The Rosette language identifier endpoint identifies in which language(s) the input is written. The endpoint returns a list of language identification results in descending order of confidence, so the first result is the best.
The input data may be in any of 364 language–encoding–script combinations, involving 56 languages, 48 encodings, and 18 writing scripts. The language identifier uses an n-gram algorithm to detect language. Each of the 155 built-in profiles contains the quad-grams (i.e., four consecutive bytes) that are most frequently encountered in documents in a given language, encoding, and script. The default number of n-grams is 10,000 for double-byte encodings and 5,000 for single-byte encodings.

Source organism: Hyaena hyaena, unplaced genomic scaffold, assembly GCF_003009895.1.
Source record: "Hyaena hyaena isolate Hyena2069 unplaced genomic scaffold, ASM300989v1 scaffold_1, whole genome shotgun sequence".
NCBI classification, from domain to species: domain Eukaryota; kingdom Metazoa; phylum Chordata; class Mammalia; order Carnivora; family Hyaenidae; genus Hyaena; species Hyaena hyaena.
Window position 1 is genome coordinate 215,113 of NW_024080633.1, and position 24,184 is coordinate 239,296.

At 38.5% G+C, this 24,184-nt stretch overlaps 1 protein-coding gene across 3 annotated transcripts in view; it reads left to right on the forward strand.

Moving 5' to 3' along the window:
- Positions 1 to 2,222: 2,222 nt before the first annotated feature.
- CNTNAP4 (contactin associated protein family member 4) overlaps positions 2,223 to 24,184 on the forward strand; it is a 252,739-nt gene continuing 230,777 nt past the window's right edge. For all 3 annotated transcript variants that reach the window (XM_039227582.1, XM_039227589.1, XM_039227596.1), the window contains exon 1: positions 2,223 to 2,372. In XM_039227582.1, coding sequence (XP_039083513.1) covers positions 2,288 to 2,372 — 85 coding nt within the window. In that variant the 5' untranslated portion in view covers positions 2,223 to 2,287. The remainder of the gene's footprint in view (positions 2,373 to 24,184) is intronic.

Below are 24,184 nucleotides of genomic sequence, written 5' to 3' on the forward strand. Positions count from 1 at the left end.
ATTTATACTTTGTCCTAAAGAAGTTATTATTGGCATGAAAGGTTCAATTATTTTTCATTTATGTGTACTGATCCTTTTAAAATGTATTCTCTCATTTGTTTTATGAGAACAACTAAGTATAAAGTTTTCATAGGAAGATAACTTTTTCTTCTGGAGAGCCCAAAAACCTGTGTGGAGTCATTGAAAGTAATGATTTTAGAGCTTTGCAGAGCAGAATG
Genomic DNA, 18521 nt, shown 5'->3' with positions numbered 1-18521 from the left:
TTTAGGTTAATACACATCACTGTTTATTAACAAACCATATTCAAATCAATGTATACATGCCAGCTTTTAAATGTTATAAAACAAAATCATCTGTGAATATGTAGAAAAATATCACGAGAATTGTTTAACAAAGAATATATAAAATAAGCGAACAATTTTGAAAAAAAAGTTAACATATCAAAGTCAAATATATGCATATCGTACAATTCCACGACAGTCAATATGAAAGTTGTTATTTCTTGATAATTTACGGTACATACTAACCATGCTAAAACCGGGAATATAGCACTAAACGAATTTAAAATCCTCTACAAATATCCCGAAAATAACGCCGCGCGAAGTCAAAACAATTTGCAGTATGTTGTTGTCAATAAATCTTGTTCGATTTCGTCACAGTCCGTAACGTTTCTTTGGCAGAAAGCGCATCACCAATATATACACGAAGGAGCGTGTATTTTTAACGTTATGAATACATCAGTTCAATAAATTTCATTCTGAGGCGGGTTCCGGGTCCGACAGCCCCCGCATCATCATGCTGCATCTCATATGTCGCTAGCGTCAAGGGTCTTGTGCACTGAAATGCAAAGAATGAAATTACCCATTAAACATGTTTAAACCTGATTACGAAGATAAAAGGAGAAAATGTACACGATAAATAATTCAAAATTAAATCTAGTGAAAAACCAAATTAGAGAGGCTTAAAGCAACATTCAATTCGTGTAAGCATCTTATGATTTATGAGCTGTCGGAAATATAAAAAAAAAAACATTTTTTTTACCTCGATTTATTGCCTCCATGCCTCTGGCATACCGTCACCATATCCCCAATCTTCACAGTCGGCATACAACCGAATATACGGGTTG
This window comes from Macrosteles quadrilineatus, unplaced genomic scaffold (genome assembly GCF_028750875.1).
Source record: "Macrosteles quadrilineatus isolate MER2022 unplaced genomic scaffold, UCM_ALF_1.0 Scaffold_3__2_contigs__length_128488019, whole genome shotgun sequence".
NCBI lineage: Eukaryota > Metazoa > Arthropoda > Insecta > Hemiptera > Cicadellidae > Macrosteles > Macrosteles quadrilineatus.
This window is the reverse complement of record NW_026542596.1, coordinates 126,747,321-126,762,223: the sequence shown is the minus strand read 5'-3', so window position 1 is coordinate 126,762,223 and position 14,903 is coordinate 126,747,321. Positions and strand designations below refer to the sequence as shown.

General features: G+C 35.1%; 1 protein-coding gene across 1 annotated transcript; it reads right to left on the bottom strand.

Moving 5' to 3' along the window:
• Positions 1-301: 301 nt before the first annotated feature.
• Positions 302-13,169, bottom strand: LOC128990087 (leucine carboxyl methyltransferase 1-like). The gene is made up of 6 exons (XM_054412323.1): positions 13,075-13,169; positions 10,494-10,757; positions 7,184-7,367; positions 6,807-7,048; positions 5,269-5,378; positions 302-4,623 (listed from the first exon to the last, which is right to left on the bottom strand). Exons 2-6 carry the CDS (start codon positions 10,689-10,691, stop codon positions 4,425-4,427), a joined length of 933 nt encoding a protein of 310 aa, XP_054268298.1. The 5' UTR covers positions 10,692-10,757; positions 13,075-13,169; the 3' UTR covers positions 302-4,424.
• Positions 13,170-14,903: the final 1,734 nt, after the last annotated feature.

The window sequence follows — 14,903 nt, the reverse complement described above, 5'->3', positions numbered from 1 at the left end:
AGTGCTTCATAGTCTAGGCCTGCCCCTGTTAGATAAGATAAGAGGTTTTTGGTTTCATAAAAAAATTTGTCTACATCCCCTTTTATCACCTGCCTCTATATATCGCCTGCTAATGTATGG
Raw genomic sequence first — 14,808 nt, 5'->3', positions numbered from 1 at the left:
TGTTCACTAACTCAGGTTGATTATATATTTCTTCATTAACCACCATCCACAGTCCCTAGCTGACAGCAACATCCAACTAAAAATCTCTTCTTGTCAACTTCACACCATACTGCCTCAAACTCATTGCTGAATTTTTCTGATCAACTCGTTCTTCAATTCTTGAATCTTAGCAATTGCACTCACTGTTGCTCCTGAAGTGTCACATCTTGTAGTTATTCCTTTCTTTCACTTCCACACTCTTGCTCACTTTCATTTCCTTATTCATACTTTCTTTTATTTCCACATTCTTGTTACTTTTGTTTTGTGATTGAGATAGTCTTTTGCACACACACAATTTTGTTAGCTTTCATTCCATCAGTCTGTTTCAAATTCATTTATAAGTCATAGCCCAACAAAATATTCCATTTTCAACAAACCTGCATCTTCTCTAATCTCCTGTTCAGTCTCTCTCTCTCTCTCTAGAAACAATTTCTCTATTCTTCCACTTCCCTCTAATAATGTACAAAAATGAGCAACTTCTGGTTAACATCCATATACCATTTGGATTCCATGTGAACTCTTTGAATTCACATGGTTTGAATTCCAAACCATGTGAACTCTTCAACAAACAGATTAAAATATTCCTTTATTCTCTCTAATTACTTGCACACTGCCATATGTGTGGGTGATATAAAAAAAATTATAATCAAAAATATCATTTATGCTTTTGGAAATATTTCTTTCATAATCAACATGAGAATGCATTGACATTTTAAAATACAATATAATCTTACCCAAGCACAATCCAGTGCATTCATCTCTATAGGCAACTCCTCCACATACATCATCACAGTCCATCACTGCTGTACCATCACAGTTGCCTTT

When input text is submitted for detection, a similar n-gram profile is built based on that data. The input profile is then compared with all the built-in profiles (a vector distance measure between the input profile and the built-in profile is calculated). The pre-built profiles are then returned in ascending order by the (shortest) distance of the input from the pre-built profiles.
For a number of languages, the endpoint provides a different proprietary algorithm for detecting the language of short strings (140 characters or less).
If you'd like to try out Rosette's language identification capabilities, sign up for the Rosette API here.
The Language Identification REST endpoint is: